Written and directed by Sean Durkin, The Nest is a powerful and unflinching look at the emotional termites that can eat away at the foundations of a marriage. After bursting onto the scene with his Sundance darling Martha Marcy May Marlene in 2011, Durkin has remained relatively quiet as a filmmaker. With The Nest, Durkin yet again proves his skill at delving into the psychology of his characters, especially as they begin to unravel. Stars Carrie Coon and Jude Law are simply incredible as a couple who watch as the intimacy that they once enjoyed together gradually erodes at the hands of selfish ambition and pride.
Set in 1986, The Nest follows Rory (Law) and Allison (Coon), a married couple who love their kids and enjoy a solid relationship built on intimacy and trust. Living in a New York suburb, they are the picture of middle-class success. Even so, when Rory receives an invitation to take a higher profile (and potentially higher paying) job back to his hometown of London, he convinces Allison that this will be best for them all. Renting an extravagant English country manor, everything starts out well for the family as they are excited to start their new lives. However, as time marches on and debt piles up, Rory and Allison’s unspoken frustrations begin to bubble to the surface and threaten their entire relationship.
Though the emphasis of the film is on the marriage between Rory and Allison, their elaborate English manor plays an equally important role within the film. Set in a 16th century home, the titular ‘nest’ is an exquisite piece of historical architecture that is stunning to behold yet ominous to be in. Decorated with an endless amount of ornate decor, Durkin manages to make the manor’s spacious walls and landscapes feel suffocating and claustrophobic. The home’s imposing structures and endless lines of crown molding and windows feel increasingly like a prison. Increasing shadows and filtered light gradually swallows them whole. Due to Durkin’s use of set design, every backhanded compliment between Rory and Allison seems to make the manor grow colder and more threatening.
At the heart of their conflict lies a power struggle over personal ambitions and unfulfilled dreams. While Rory may say that he believes that returning to his home country will provide greater opportunities for them all, he is ultimately more concerned about his next big deal than his family’s well-being. Constantly overspending, he lives for a paycheque that never seems to arrive. Convinced that his financial gain will translate into happiness, Rory immerses himself into his work, gradually creating an identity of success based on self-delusion. Meanwhile, the formerly empowered Allison struggles with the gender inequality that has seeped into her home as a result of London’s circles of high society. Though she goes along with things at first, her spirit slowly begins to die as her life feels increasingly empty. Eventually, Allison retreats emotionally from her marriage and family, seeking solace with her beloved horse.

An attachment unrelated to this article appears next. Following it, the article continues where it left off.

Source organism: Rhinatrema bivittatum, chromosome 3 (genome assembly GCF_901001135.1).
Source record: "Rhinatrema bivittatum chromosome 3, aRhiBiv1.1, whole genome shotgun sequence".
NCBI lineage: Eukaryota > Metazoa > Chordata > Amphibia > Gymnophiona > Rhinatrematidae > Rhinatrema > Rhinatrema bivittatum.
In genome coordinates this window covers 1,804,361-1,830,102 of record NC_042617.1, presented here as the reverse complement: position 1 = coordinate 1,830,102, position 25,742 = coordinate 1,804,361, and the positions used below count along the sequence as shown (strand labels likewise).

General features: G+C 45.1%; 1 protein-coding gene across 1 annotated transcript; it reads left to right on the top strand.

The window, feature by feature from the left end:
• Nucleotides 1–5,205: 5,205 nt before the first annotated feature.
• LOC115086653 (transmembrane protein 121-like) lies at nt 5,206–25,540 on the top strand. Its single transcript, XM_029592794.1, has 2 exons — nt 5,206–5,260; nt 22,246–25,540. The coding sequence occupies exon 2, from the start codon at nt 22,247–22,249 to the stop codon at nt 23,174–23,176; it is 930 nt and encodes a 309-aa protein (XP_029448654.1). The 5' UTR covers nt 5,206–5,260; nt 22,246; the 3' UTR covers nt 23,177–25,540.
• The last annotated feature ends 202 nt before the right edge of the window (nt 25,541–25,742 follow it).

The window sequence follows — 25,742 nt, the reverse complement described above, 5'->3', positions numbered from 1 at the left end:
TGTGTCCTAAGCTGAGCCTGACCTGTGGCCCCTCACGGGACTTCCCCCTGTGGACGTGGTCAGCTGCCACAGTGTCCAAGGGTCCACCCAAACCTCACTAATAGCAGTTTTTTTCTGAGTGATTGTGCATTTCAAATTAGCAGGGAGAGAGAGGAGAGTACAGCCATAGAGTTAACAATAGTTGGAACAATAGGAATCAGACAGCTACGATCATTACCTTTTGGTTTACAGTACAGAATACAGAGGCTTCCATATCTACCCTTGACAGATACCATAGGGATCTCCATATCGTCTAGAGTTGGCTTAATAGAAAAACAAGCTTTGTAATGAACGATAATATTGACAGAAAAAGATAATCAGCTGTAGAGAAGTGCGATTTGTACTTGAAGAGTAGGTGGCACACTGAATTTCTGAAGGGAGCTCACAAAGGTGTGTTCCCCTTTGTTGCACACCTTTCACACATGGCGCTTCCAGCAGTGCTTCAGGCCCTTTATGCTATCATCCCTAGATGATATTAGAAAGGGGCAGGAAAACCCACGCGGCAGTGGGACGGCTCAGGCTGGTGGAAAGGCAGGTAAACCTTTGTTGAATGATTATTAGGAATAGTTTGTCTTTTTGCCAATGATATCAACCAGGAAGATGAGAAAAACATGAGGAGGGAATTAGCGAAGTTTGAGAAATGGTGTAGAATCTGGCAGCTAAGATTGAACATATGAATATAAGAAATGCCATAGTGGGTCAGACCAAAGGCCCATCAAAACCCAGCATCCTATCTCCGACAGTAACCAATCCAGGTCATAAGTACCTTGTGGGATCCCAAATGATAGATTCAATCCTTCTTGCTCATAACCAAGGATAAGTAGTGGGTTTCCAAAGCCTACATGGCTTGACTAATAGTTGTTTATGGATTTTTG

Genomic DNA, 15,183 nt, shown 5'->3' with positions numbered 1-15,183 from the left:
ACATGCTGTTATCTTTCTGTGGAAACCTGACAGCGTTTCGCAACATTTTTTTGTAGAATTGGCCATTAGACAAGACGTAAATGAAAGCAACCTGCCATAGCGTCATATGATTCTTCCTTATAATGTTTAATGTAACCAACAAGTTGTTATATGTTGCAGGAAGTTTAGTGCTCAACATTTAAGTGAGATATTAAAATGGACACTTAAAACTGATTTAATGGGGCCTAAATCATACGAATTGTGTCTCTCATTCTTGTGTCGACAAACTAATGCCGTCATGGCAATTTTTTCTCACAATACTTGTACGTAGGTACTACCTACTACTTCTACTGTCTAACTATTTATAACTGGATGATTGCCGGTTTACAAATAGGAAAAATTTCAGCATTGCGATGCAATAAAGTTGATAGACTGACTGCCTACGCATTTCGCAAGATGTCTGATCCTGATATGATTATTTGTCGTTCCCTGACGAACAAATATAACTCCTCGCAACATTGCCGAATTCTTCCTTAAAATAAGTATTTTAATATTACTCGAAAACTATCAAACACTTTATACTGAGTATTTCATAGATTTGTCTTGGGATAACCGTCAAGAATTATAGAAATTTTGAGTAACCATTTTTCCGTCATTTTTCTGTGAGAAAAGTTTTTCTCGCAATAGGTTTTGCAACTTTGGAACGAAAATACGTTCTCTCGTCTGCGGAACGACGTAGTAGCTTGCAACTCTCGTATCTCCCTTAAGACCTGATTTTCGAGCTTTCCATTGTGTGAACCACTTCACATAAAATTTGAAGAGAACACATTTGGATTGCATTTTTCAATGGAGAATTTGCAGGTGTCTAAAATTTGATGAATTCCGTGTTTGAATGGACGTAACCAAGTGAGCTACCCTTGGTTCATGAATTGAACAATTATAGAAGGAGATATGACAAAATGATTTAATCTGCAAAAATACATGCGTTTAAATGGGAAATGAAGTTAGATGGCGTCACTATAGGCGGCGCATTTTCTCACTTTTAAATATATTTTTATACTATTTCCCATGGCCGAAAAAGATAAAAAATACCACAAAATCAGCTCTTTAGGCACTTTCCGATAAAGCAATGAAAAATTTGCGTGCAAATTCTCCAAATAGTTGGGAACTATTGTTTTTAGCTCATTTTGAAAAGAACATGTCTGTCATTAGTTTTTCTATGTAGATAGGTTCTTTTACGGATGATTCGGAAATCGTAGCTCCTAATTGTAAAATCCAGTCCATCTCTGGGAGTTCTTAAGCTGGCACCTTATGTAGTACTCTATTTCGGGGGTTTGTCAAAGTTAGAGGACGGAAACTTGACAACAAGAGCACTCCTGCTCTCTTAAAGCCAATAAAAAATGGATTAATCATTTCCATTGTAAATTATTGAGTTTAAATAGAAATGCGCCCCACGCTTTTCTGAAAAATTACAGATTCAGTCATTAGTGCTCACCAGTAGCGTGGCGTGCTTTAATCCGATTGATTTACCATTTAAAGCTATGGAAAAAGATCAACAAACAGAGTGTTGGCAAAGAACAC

In much of Durkin’s work, the most terrifying aspect of his stories is how naturally darkness lurks under the veil of innocence. In The Nest, Rory and Allison’s marriage begins as one of intimate love and support. However, as things unravel between them, both Rory and Allison lose sight of that humility and attempt to fill the void within them with power and dominance over one another. (One particular dinner at a restaurant where the two attempt to order for each other is particularly uncomfortable.) Like many couples that lose their spark, Rory and Allison focus increasingly on themselves and their own interests and steadily lose hope that they’re family will survive. However, by choosing to bookend his film with similar images, Durkin reveals that there is an eb and flow to all relationships that may offer some comfort to those who choose to fight through their struggles.
In only his second (!) feature, Durkin yet again demonstrates his remarkable skill at creating honest windows into the soul of his characters. As he slowly eats away at the foundation of Rory and Allison’s relationship, Durkin shows how good intentions can quickly turn to vanity when left unchecked by humility. When that happens, any relationship can feel as lonely as an empty house, regardless of how many people live within its walls.
For audio of our conversation with writer/director Sean Durkin, click here.
The Nest is available on VOD on September 18, 2020.